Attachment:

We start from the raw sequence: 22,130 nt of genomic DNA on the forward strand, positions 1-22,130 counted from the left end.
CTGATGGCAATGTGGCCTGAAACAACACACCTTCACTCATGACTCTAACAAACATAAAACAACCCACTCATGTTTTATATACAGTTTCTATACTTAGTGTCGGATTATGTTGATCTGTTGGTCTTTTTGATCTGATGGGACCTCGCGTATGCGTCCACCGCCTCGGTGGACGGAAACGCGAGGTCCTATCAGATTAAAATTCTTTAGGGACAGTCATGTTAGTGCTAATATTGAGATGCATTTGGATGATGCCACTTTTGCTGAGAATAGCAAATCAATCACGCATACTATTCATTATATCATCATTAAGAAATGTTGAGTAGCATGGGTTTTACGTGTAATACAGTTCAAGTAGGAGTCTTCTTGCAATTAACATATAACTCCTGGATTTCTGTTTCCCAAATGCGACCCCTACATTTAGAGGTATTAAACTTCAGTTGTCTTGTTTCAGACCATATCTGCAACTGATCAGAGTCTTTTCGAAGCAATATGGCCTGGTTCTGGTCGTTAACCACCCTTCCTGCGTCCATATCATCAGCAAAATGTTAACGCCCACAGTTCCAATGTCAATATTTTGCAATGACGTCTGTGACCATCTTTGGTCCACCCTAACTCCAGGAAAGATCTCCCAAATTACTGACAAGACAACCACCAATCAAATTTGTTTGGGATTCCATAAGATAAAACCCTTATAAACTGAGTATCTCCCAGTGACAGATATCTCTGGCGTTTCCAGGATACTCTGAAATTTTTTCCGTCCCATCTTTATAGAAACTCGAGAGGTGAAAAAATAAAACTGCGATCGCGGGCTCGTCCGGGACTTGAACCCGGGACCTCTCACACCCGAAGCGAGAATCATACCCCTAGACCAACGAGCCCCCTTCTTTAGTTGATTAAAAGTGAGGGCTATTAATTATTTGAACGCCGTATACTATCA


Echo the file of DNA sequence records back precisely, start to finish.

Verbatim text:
We start from the raw sequence: 22,130 nt of genomic DNA on the forward strand, positions 1-22,130 counted from the left end.
CTGATGGCAATGTGGCCTGAAACAACACACCTTCACTCATGACTCTAACAAACATAAAACAACCCACTCATGTTTTATATACAGTTTCTATACTTAGTGTCGGATTATGTTGATCTGTTGGTCTTTTTGATCTGATGGGACCTCGCGTATGCGTCCACCGCCTCGGTGGACGGAAACGCGAGGTCCTATCAGATTAAAATTCTTTAGGGACAGTCATGTTAGTGCTAATATTGAGATGCATTTGGATGATGCCACTTTTGCTGAGAATAGCAAATCAATCACGCATACTATTCATTATATCATCATTAAGAAATGTTGAGTAGCATGGGTTTTACGTGTAATACAGTTCAAGTAGGAGTCTTCTTGCAATTAACATATAACTCCTGGATTTCTGTTTCCCAAATGCGACCCCTACATTTAGAGGTATTAAACTTCAGTTGTCTTGTTTCAGACCATATCTGCAACTGATCAGAGTCTTTTCGAAGCAATATGGCCTGGTTCTGGTCGTTAACCACCCTTCCTGCGTCCATATCATCAGCAAAATGTTAACGCCCACAGTTCCAATGTCAATATTTTGCAATGACGTCTGTGACCATCTTTGGTCCACCCTAACTCCAGGAAAGATCTCCCAAATTACTGACAAGACAACCACCAATCAAATTTGTTTGGGATTCCATAAGATAAAACCCTTATAAACTGAGTATCTCCCAGTGACAGATATCTCTGGCGTTTCCAGGATACTCTGAAATTTTTTCCGTCCCATCTTTATAGAAACTCGAGAGGTGAAAAAATAAAACTGCGATCGCGGGCTCGTCCGGGACTTGAACCCGGGACCTCTCACACCCGAAGCGAGAATCATACCCCTAGACCAACGAGCCCCCTTCTTTAGTTGATTAAAAGTGAGGGCTATTAATTATTTGAACGCCGTATACTATCA